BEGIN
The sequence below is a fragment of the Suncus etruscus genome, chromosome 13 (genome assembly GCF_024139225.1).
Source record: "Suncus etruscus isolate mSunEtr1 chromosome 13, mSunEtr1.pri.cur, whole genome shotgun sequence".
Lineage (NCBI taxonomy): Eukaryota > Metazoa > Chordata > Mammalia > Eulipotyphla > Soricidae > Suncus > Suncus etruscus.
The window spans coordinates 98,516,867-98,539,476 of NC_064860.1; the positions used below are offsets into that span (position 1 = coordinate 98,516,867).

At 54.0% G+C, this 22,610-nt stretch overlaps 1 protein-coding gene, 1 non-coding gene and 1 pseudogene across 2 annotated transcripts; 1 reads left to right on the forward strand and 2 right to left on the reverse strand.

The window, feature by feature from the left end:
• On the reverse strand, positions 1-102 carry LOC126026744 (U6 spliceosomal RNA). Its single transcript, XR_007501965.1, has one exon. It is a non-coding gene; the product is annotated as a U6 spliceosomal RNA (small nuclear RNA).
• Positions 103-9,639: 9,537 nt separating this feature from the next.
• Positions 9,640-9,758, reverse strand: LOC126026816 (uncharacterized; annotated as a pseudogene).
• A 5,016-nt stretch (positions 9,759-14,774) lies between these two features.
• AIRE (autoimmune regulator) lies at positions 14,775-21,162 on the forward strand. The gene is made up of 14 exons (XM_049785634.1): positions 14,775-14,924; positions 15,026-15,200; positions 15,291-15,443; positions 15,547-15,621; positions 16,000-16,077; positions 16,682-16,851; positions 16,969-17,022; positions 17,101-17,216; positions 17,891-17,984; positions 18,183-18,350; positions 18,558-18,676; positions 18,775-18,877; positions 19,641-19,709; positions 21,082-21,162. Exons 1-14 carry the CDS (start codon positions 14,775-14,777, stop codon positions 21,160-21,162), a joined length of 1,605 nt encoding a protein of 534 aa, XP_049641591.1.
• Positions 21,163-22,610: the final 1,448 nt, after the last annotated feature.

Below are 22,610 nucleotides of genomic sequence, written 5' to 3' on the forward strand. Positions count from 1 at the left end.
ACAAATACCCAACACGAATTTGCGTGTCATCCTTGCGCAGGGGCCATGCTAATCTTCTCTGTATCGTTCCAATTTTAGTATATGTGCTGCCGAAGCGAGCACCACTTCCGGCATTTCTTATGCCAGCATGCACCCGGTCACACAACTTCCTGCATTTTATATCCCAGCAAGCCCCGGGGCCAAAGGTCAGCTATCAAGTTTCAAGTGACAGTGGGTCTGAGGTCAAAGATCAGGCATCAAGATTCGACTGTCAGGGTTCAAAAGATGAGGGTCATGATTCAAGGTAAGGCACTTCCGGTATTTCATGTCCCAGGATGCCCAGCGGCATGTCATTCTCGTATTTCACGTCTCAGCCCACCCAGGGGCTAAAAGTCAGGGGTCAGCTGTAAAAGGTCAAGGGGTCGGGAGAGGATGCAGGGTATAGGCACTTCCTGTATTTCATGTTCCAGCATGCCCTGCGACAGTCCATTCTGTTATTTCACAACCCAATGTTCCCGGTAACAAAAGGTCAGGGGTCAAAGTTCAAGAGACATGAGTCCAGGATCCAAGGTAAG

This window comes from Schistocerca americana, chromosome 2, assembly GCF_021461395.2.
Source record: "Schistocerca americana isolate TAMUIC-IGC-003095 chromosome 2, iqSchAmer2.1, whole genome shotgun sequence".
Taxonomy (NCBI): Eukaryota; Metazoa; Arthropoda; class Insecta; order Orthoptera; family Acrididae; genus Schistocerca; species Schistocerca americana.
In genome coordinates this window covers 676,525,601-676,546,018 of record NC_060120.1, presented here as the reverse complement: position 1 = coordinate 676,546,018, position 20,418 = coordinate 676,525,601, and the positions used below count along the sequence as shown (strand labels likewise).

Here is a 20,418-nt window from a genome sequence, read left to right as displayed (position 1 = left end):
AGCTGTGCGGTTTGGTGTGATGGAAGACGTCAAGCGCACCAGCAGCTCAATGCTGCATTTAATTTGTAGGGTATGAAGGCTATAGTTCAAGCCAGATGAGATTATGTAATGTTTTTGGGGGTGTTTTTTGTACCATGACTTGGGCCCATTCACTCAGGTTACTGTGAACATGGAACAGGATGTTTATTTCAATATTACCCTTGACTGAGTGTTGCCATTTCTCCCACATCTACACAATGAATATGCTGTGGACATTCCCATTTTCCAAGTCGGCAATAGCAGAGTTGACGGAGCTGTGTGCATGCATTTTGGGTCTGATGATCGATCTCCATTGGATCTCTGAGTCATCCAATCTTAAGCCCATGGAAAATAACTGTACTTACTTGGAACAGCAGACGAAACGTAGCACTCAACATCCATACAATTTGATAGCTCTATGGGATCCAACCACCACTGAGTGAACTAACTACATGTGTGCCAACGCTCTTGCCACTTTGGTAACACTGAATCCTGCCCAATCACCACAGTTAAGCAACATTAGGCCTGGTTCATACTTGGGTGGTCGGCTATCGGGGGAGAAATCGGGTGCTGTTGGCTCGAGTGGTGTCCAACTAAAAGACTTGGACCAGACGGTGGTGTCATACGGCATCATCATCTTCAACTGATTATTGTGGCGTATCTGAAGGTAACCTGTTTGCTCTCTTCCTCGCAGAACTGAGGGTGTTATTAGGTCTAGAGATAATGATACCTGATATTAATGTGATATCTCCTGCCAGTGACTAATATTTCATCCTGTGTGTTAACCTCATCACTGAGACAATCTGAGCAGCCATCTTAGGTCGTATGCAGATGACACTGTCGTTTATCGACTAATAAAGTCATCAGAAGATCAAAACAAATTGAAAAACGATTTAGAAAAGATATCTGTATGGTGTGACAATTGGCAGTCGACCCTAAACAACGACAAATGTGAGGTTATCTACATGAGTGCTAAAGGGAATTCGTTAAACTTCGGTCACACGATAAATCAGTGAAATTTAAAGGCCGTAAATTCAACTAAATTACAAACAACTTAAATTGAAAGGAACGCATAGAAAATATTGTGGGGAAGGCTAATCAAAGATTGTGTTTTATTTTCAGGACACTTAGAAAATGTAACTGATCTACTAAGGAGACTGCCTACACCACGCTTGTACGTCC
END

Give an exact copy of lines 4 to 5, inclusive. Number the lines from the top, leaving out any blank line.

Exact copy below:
The window spans coordinates 98,516,867-98,539,476 of NC_064860.1; the positions used below are offsets into that span (position 1 = coordinate 98,516,867).

At 54.0% G+C, this 22,610-nt stretch overlaps 1 protein-coding gene, 1 non-coding gene and 1 pseudogene across 2 annotated transcripts; 1 reads left to right on the forward strand and 2 right to left on the reverse strand.